In the last post, we covered setting up and using the Angular Flex-Layout library. In that post, we looked at the responsive aspect of the library using directives and suffixing them with breakpoints where required.
To recap, add the fxLayout directive to a DOM element in the HTML. Then, add the abbreviated breakpoint depending on where the view size should change. For example, fxLayout.md or fxFlexAlign.lt-lg etc…
This post covers how to use the MediaObserver service.
The mediaObserver is installed from the Angular Flex-Layout library as shown below. In the projects terminal window type:
And then import it to our app.module.ts file.
The MediaObserver service is an Observable that exposes features to subscribe to mediaQuery changes. It also serves as an isActive() validator method to check if a mediaQuery is currently active.
The MediaObserver service has two API’s.
isActive(query: string): boolean
We use Angular Dependency Injection to inject a reference to the MediaObserver as a constructor parameter to use this service.
The current example on the Angular Flex-Layout’s wiki page is a little out of date. The media$ observable is now deprecated and replaced with mediaObserver. There appears to be a small bug when reporting the change detection as it duplicates the results, as shown below.
To get around this I’ve added a call to the distinctUntilChanged() RXJS operator (lines 29–31). The operator now only emits a single change.
Resize the browser to log the current breakpoint.
Here the screen size is small (sm), but also shows us that the screen is less than medium (lt-md), less than large (lt-lg), less than extra-large (lt-xl), and greater than extra-small (gt-xs). In most cases, we really only need to know the actual size, but it’s good to know the others just in case.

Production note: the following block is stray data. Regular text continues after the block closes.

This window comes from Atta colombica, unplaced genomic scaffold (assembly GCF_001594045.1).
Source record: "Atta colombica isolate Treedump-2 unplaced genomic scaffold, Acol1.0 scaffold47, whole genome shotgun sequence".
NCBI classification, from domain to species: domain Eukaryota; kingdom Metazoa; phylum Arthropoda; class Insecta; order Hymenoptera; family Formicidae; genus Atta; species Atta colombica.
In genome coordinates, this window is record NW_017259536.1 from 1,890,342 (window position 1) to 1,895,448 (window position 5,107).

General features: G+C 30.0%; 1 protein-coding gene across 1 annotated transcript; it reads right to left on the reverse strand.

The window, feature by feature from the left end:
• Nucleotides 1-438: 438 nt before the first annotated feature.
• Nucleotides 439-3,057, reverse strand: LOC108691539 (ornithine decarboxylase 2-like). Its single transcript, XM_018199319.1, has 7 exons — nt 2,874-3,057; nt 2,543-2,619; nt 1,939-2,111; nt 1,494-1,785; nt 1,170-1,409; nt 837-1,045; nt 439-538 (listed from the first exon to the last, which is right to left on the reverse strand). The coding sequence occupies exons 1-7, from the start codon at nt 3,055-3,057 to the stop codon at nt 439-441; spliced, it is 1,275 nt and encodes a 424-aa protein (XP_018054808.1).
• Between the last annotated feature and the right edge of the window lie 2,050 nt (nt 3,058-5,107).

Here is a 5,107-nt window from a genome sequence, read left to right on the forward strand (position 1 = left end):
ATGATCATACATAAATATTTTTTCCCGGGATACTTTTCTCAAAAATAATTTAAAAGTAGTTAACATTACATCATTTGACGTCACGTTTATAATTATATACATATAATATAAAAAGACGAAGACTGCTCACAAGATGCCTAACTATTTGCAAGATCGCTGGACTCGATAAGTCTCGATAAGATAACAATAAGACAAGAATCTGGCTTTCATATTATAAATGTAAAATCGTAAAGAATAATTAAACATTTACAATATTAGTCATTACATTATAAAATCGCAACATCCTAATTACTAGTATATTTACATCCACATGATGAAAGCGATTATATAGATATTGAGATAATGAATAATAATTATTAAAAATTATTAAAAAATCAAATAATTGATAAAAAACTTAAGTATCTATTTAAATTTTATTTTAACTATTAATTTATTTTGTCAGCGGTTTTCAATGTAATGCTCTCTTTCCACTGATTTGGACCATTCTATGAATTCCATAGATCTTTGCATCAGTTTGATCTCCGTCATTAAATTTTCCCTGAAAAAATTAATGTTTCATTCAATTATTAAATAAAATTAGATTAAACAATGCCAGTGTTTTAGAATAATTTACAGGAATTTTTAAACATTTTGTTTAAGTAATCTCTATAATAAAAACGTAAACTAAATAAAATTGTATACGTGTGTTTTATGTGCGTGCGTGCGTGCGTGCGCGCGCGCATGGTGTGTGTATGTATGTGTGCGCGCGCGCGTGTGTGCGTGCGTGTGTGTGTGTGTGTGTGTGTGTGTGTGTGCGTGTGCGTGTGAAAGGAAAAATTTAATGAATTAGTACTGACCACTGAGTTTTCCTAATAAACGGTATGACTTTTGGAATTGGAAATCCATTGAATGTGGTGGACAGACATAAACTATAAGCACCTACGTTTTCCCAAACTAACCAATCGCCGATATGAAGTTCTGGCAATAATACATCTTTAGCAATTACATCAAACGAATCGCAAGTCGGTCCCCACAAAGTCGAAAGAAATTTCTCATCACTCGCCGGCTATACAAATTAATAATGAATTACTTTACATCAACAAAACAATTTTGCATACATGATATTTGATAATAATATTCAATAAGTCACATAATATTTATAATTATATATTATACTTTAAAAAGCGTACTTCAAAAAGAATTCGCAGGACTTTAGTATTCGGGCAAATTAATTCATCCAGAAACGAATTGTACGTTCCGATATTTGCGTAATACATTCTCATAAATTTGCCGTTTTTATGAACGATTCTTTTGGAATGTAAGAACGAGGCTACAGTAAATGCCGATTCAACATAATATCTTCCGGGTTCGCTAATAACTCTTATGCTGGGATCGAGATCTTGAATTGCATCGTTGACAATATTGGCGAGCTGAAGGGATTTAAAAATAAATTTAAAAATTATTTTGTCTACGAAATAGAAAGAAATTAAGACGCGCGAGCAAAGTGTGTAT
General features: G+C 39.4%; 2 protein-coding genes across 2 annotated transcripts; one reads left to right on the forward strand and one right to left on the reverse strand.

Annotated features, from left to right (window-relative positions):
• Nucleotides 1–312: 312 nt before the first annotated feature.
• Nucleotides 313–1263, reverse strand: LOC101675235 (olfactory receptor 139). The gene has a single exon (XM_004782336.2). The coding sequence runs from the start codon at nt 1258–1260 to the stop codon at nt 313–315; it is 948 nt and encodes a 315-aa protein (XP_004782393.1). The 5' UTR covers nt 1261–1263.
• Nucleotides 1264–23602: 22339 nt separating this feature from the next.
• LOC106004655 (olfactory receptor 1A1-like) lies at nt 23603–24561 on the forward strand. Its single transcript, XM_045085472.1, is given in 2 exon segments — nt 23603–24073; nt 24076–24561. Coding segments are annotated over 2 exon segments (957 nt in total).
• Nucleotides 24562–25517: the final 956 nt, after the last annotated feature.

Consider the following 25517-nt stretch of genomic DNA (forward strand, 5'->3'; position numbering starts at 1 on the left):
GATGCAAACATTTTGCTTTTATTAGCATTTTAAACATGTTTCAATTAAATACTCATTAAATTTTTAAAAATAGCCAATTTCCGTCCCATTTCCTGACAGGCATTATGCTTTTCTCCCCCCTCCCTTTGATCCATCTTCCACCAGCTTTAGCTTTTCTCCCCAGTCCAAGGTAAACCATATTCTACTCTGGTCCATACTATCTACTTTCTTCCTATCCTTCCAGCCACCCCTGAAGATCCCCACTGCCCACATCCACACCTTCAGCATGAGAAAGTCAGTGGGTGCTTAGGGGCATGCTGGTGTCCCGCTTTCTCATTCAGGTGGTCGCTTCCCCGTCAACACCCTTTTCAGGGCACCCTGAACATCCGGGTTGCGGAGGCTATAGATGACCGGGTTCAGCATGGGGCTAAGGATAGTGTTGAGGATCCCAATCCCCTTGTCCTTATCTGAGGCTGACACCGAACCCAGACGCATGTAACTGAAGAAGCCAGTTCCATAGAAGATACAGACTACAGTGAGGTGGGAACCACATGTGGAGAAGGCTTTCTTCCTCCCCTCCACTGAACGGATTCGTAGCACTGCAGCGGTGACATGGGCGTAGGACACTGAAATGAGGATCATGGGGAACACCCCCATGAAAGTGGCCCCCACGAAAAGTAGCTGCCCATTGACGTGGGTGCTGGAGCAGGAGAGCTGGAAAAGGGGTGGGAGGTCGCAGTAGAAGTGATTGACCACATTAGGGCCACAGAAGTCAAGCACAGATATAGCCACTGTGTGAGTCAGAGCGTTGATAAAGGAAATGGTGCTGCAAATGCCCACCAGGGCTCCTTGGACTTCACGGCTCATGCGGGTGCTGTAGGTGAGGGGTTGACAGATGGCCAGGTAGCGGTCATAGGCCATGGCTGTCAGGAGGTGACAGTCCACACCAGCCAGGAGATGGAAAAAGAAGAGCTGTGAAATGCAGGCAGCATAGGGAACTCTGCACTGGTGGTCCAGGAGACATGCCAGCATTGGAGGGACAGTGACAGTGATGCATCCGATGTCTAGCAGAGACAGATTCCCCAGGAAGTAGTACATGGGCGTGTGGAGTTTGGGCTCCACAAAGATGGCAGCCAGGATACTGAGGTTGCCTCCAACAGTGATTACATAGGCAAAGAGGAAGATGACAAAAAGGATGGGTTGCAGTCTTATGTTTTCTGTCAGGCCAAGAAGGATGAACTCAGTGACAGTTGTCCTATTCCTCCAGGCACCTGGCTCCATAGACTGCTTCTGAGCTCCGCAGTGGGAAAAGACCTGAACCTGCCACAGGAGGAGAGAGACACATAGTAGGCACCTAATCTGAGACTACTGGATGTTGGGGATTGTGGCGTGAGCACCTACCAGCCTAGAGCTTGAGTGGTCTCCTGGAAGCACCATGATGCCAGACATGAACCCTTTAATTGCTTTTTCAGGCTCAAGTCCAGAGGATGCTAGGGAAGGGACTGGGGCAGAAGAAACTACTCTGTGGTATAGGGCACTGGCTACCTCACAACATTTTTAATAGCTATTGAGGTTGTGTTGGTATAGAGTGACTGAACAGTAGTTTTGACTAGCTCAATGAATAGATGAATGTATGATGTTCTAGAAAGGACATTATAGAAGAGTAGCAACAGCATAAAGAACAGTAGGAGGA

So how do we use the MediaObserver?
When designing our applications, we need to know when the screen view size changes so that we can change our UI to make optimal use of the space. This might mean hiding an element or switching from rows to columns, for example:
When the browser hits the ‘md’ breakpoint, the DIV (starting on line 2) is removed from the DOM.
To use the mediaObserver in your HTML (as shown above) it needs to be accessed by a get() for it to be visible.
Let’s try out another example, you will need to install Angular Material for this to work:
Let’s walk through the above code:
We inject the mediObserver into the constructor as before, then create a new Map of the breakpoints. We set up an observable to the mediaObserver using the asObservable(). When the browser is resized, we get the currently set breakpoint from mqAlias, get the matching value from the grid array, and assign all of this to the cols variable.
In the HTML we set up an Angular Material grid list component and use the async pipe operator to subscribe to the cols observable. The grid shrinks as the browser width decreases. Tile rows wrap to the row below until only one tile can fit on a page. When the browser width increases, the tiles move up to form one long row.
The number we get back from the grid Map denotes the number of columns shown in our grid list, here the browser size is ‘md’ or ‘3’ columns.
Using the mediaObserver we now have an observable that we can subscribe to in our application and track when our viewport changes. The mediaObserver can be used in both the HTML or the Typescript code behind and we walked through a couple of examples in this post.
Thanks for reading.